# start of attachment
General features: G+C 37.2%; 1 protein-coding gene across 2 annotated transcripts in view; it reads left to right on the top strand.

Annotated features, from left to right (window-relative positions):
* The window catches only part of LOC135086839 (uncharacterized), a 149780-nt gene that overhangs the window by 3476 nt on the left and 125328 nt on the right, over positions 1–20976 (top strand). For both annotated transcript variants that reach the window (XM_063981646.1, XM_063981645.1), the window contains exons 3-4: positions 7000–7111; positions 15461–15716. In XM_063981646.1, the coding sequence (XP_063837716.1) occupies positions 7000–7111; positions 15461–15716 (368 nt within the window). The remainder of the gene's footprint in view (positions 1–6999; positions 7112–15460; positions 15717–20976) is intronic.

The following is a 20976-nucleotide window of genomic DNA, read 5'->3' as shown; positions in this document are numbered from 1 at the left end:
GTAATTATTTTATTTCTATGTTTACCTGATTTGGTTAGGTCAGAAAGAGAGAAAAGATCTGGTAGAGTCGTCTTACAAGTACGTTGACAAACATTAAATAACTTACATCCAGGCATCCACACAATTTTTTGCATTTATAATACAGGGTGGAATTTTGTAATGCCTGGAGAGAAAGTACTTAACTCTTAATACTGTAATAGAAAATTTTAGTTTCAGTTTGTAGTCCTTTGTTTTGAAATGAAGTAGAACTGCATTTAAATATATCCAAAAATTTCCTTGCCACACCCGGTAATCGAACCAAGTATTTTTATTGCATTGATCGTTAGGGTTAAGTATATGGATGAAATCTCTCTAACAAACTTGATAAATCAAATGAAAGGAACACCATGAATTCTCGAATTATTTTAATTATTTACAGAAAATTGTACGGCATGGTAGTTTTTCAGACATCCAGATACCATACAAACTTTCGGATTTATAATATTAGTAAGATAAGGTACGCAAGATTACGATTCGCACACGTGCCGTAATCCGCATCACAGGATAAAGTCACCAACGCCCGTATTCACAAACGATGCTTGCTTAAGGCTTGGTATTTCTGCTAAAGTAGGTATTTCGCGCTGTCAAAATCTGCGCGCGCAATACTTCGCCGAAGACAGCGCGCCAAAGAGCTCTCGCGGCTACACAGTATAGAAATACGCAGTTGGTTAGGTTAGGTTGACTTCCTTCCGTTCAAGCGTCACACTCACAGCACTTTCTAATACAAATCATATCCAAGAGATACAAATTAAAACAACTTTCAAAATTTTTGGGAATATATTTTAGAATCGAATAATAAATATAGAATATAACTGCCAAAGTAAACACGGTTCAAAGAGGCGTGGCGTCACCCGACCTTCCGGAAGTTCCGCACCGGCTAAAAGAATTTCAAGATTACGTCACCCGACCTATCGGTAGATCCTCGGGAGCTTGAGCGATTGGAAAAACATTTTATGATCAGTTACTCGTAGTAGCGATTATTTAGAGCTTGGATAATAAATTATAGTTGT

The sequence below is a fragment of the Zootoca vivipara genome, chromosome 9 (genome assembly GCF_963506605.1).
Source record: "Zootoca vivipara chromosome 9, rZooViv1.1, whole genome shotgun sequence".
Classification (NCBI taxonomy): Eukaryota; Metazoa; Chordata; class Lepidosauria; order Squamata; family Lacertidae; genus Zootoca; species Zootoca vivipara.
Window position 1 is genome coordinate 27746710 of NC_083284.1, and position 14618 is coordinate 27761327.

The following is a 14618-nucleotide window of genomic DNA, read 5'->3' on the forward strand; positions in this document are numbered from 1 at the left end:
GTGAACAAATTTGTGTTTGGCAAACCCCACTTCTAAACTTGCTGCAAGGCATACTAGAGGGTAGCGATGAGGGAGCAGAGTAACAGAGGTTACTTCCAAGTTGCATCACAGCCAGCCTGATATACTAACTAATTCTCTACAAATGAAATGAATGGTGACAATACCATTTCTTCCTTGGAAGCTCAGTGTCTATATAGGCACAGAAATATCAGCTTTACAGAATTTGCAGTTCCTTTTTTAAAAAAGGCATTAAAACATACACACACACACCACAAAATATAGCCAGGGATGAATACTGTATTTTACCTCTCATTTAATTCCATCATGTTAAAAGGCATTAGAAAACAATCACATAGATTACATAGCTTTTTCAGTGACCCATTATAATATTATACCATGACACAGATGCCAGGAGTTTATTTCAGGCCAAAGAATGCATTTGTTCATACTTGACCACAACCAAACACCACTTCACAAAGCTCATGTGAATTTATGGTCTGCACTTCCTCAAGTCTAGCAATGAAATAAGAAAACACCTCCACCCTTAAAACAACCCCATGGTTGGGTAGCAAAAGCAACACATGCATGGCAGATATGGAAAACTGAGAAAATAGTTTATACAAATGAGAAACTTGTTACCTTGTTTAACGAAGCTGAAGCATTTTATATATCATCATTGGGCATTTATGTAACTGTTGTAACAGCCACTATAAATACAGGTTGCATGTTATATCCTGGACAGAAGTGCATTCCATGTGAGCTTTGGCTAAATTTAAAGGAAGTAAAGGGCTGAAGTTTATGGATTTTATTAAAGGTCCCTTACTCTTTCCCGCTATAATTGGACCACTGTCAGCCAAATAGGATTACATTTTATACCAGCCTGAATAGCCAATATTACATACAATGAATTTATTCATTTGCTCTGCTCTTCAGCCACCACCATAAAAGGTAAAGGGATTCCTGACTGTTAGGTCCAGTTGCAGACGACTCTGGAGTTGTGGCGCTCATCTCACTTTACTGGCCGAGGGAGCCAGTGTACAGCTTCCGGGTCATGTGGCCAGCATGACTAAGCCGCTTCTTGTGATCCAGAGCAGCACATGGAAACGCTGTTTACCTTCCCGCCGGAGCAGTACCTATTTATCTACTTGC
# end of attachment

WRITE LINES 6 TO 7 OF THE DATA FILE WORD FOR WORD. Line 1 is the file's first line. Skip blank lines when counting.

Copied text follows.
The sequence below is a fragment of the Zootoca vivipara genome, chromosome 9 (genome assembly GCF_963506605.1).
Source record: "Zootoca vivipara chromosome 9, rZooViv1.1, whole genome shotgun sequence".